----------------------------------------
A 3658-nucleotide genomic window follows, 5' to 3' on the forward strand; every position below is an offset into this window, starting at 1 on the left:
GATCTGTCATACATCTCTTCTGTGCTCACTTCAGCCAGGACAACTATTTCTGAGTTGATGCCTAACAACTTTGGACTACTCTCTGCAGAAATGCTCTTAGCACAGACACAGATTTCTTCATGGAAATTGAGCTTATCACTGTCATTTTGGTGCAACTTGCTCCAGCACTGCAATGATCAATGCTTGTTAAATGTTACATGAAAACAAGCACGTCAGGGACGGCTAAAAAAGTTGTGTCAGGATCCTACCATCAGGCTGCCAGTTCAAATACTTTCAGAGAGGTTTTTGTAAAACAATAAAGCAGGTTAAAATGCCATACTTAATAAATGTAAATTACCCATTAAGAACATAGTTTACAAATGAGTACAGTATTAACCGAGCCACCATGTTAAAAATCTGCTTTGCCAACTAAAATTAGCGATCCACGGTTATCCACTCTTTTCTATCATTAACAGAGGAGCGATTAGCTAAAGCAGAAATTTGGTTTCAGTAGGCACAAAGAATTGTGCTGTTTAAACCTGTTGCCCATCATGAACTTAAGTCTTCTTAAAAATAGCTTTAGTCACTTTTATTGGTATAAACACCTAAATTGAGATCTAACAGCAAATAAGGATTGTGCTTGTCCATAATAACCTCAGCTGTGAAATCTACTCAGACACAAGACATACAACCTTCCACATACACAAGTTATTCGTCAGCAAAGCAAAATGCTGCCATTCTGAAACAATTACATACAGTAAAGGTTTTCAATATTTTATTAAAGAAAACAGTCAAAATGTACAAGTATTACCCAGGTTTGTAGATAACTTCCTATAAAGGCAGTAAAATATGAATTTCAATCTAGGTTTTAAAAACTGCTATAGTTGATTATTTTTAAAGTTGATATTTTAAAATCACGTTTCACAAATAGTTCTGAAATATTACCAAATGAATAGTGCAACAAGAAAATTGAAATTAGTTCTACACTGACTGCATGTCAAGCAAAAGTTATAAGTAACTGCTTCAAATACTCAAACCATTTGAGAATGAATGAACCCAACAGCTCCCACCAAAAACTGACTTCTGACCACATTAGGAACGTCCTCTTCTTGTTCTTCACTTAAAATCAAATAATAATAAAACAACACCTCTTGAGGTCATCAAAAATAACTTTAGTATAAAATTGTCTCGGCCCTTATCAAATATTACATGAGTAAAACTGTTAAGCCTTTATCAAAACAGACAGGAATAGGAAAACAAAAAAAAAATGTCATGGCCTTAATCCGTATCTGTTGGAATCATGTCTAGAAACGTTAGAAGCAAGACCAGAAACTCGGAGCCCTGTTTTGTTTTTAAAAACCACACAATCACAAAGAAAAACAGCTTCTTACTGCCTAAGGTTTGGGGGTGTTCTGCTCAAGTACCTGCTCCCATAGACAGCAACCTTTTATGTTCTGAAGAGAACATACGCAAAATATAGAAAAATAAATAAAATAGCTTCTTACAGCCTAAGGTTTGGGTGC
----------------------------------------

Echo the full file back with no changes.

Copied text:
A 3658-nucleotide genomic window follows, 5' to 3' on the forward strand; every position below is an offset into this window, starting at 1 on the left:
GATCTGTCATACATCTCTTCTGTGCTCACTTCAGCCAGGACAACTATTTCTGAGTTGATGCCTAACAACTTTGGACTACTCTCTGCAGAAATGCTCTTAGCACAGACACAGATTTCTTCATGGAAATTGAGCTTATCACTGTCATTTTGGTGCAACTTGCTCCAGCACTGCAATGATCAATGCTTGTTAAATGTTACATGAAAACAAGCACGTCAGGGACGGCTAAAAAAGTTGTGTCAGGATCCTACCATCAGGCTGCCAGTTCAAATACTTTCAGAGAGGTTTTTGTAAAACAATAAAGCAGGTTAAAATGCCATACTTAATAAATGTAAATTACCCATTAAGAACATAGTTTACAAATGAGTACAGTATTAACCGAGCCACCATGTTAAAAATCTGCTTTGCCAACTAAAATTAGCGATCCACGGTTATCCACTCTTTTCTATCATTAACAGAGGAGCGATTAGCTAAAGCAGAAATTTGGTTTCAGTAGGCACAAAGAATTGTGCTGTTTAAACCTGTTGCCCATCATGAACTTAAGTCTTCTTAAAAATAGCTTTAGTCACTTTTATTGGTATAAACACCTAAATTGAGATCTAACAGCAAATAAGGATTGTGCTTGTCCATAATAACCTCAGCTGTGAAATCTACTCAGACACAAGACATACAACCTTCCACATACACAAGTTATTCGTCAGCAAAGCAAAATGCTGCCATTCTGAAACAATTACATACAGTAAAGGTTTTCAATATTTTATTAAAGAAAACAGTCAAAATGTACAAGTATTACCCAGGTTTGTAGATAACTTCCTATAAAGGCAGTAAAATATGAATTTCAATCTAGGTTTTAAAAACTGCTATAGTTGATTATTTTTAAAGTTGATATTTTAAAATCACGTTTCACAAATAGTTCTGAAATATTACCAAATGAATAGTGCAACAAGAAAATTGAAATTAGTTCTACACTGACTGCATGTCAAGCAAAAGTTATAAGTAACTGCTTCAAATACTCAAACCATTTGAGAATGAATGAACCCAACAGCTCCCACCAAAAACTGACTTCTGACCACATTAGGAACGTCCTCTTCTTGTTCTTCACTTAAAATCAAATAATAATAAAACAACACCTCTTGAGGTCATCAAAAATAACTTTAGTATAAAATTGTCTCGGCCCTTATCAAATATTACATGAGTAAAACTGTTAAGCCTTTATCAAAACAGACAGGAATAGGAAAACAAAAAAAAAATGTCATGGCCTTAATCCGTATCTGTTGGAATCATGTCTAGAAACGTTAGAAGCAAGACCAGAAACTCGGAGCCCTGTTTTGTTTTTAAAAACCACACAATCACAAAGAAAAACAGCTTCTTACTGCCTAAGGTTTGGGGGTGTTCTGCTCAAGTACCTGCTCCCATAGACAGCAACCTTTTATGTTCTGAAGAGAACATACGCAAAATATAGAAAAATAAATAAAATAGCTTCTTACAGCCTAAGGTTTGGGTGC